Too many people measure the call of God by what they are comfortable or familiar with. In so doing they miss the divine measure of the call. God calls the weak to do the work of the strong. He calls the foolish to do the work of the wise. He calls the unskilled to do the work of the skilled. God is creating in us a dependency on Him. “Without Me, you can do nothing.” This dependency assures God’s presence in the call. God is also developing a testimony. People are always ready to commend the called. They, like Delilah, are begging to know the secret of Samson’s strength. They want to find a natural cause for every supernatural work of God.

When you as the called are doing what is unnatural, you are able to give glory to God. “Not I, but Christ.” It is noteworthy to realize that the apostle Paul’s expertise was in Jewish history, law, and traditions. Yet, God sent Paul to the Gentiles who had little respect for his vast storehouse of knowledge. They wanted simply to know about Christ and why He was crucified for their sins.

On the other hand, Peter was ignorant of the weightier matters of the Hebrew culture. He was a fisherman raised outside the precincts of Jerusalem along the shores of the predominately Gentile populated Galilee. Yet, God called Peter to minister to the Jewish people.

Years ago, 1965 to be exact, my father received an invitation to pastor a small church in Costa Mesa, California. The church had split from a larger church and the people had a reputation for being disgruntled. Because they were disillusioned with the original church, they started their own fellowship. They soon became disenchanted with the pastor they had chosen and now were looking for another.

The church was small. The facility was inadequate. There was hardly any parking, and they had rented the garage of the woman’s house next to the church to serve as both Sunday school classrooms and a fellowship hall.

In the meantime, my dad was experiencing a rising success at the church he was pastoring. It was a non-denominational church and a growing fellowship. At the time of the invitation to Costa Mesa, it was the largest church he had ever pastored.

He also enjoyed success in the place where he resided. He and my mom owned a beautiful new house. Dad had a radio program that was gaining in popularity. He was also teaching a psychology class at a local college and was well-loved by his students.

However, there was something about the invitation to Costa Mesa that moved him. He couldn’t get away from it. The salary being offered was less than what dad was receiving. The move would mean that he would have to get a second job. Mom was not happy that dad was even considering it. I remember some of their lengthy discussions. In the end, he couldn’t get away from the feeling of being “called” to Costa Mesa. We moved from all the security we had enjoyed for such a short time.

By the time I started my second semester in kindergarten, we had moved six times. I remember commenting to my teacher that I didn’t think my dad was very stable. (Oh, the things kids divulge!)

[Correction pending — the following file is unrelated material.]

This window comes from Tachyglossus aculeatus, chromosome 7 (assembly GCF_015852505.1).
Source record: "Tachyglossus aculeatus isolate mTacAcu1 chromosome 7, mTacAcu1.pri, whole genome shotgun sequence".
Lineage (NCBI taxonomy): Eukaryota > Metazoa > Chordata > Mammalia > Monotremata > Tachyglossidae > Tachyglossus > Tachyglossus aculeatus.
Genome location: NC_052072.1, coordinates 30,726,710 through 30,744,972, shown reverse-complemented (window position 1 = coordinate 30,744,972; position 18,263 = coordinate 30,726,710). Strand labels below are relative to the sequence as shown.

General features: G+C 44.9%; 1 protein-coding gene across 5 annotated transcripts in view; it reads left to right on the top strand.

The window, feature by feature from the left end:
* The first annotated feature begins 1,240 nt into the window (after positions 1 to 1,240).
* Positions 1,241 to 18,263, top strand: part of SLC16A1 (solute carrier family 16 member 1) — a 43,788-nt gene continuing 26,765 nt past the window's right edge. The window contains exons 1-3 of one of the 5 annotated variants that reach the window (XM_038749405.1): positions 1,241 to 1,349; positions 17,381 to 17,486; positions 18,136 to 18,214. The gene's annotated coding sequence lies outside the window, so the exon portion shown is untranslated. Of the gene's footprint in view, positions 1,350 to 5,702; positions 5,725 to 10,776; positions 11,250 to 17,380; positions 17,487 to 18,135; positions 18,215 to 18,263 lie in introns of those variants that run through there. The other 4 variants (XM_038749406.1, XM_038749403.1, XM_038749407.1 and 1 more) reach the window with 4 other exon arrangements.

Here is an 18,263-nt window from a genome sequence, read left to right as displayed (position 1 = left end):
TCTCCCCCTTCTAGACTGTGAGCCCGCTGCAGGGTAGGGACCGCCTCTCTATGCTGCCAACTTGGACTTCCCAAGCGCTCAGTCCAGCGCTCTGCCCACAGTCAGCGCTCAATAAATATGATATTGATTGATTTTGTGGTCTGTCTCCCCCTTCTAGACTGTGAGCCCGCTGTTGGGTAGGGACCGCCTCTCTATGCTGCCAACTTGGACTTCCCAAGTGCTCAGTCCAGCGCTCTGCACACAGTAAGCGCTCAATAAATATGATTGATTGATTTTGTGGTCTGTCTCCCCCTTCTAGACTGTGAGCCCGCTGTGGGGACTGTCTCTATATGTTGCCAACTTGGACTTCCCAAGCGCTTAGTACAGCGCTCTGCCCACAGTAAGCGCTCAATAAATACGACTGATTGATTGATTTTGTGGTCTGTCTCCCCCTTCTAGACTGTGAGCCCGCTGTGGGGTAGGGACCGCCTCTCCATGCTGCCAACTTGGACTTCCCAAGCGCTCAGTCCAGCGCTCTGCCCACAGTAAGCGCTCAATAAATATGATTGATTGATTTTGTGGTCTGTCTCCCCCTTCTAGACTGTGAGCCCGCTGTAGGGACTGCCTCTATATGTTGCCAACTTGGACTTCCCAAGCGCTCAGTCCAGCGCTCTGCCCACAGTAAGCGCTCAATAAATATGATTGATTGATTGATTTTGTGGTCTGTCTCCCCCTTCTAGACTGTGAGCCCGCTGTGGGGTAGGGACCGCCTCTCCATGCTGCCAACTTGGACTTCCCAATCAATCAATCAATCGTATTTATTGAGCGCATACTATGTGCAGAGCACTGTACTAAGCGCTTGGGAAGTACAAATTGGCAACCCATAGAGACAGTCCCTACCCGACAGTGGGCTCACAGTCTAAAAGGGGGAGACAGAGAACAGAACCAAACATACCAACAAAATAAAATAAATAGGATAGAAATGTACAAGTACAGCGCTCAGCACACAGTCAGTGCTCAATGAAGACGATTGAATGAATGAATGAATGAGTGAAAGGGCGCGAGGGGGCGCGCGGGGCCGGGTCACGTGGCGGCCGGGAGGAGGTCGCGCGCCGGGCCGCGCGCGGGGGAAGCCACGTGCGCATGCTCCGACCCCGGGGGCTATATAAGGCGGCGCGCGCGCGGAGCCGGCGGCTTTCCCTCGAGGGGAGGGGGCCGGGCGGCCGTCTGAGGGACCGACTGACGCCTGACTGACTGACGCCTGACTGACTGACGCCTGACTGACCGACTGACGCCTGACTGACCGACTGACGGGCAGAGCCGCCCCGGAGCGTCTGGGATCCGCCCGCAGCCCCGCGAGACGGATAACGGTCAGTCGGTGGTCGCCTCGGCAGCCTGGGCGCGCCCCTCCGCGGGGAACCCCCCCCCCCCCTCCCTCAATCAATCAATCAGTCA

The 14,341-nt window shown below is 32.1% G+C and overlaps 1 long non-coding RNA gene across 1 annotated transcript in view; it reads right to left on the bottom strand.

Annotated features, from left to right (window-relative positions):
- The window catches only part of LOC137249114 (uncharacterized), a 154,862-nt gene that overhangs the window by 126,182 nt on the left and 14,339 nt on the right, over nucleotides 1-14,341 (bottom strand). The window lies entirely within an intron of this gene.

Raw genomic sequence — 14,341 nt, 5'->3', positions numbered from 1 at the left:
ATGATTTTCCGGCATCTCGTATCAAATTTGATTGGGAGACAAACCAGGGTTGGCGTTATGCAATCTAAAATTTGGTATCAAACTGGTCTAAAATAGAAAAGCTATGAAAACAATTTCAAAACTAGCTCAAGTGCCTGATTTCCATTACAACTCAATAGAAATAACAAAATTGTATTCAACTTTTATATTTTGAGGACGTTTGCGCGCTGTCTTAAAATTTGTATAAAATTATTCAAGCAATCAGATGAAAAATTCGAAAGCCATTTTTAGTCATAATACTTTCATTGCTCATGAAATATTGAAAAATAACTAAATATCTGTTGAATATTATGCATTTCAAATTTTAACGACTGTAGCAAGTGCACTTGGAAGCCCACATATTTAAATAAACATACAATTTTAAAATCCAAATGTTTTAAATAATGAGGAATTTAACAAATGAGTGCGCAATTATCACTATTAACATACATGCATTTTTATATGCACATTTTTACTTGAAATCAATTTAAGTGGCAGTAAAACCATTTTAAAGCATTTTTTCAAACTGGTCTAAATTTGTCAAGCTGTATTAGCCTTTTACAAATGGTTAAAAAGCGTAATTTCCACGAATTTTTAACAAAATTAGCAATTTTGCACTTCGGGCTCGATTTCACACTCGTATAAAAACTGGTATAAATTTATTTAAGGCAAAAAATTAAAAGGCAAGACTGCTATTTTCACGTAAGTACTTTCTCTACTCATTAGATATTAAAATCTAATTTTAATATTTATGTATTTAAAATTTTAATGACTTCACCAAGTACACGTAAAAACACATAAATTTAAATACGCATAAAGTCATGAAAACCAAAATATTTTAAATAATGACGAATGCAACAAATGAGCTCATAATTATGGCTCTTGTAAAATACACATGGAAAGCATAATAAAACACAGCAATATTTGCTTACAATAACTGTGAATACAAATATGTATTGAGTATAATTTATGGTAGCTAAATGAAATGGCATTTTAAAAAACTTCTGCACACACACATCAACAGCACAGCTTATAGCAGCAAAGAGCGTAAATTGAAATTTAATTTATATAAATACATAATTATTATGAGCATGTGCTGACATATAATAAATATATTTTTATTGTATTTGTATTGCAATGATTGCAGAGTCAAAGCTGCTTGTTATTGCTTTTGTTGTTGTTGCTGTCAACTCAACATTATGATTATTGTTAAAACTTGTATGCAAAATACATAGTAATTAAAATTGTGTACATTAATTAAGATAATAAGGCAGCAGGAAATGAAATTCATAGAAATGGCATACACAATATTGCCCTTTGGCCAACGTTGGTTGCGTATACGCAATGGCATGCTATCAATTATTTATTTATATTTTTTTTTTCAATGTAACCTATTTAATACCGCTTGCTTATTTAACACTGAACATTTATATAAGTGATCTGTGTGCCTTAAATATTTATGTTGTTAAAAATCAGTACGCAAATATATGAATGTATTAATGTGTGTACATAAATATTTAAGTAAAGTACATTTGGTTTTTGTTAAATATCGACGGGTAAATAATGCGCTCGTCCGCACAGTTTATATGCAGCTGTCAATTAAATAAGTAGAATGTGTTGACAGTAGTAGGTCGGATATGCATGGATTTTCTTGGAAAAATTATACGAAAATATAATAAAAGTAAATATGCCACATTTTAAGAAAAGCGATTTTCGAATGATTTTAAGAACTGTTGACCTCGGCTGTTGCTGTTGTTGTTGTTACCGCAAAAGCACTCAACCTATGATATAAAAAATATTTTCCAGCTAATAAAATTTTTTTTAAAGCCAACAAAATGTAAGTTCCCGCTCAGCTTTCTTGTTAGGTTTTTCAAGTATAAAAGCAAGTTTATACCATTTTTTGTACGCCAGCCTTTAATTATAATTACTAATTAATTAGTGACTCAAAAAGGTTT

Dad had a simple desire. He felt led to simply teach the Word of God to the people in the church in Costa Mesa. At first they were a bit put off. They were used to testimonies and moving stories. Dad was not a dynamic teacher in that sense. He taught through the Bible from Genesis to Revelation. I remember a Sunday night where dad went faithfully to church to teach and only two people showed up for the study. What did dad do? He taught them the chapters of the Bible that were scheduled for that night. Slowly but perceptibly the church began to grow. Young people, hippies, desperate for the truth, began to show up. They found what they were looking for in dad’s simple teaching of the book of truth. The parents of the hippies came and discovered what their children had found—the truth of God’s Word was compelling.

I remember the day that my dad took the advertisement for Calvary Chapel Costa Mesa out of the local paper. He confided in me that there was no need to waste good money on a newspaper ad when the church already had as many people as he felt confident to pastor. However, that was not the end of it. The church outgrew the facility. A second facility was built. That facility was maxed out within just two years of being erected. Finally, a third facility was built.

Soon, the church began to draw people’s attention because of the masses of people attending. This growth surge began to attract the curious. People came seeking a “cause” for the growth. They sized up my dad—a simple man with a simple style—and almost immediately dismissed him. They studied the format of the services, the facility, the demeanor of the people. All sorts of causes were suggested for the phenomenal growth of Calvary, but in the end, people had to declare, “It is a work of God!”

Dad always credits God’s Word and the power of the Holy Spirit for the success of Calvary Chapel Costa Mesa. In answering God’s call on his life, dad stepped out of his comfort zone and what seemed to be success onto a churning sea. Jesus was waiting for him. The move to Costa Mesa required a greater measure of faith and dependency on the Lord than dad had known before. The growth of Calvary brought a testimony to what only God can do!

So the call of God will often be a call to the seemingly impossible and almost definitely to the improbable. If you are searching the Christian “want ads” for something you feel comfortable with and that matches your expertise, put the paper down and sit by the spiritual phone. Get ready for a call from God to get out of the fishing boat and walk on a stormy sea with Jesus. Do you hear Him calling even now? “Come!”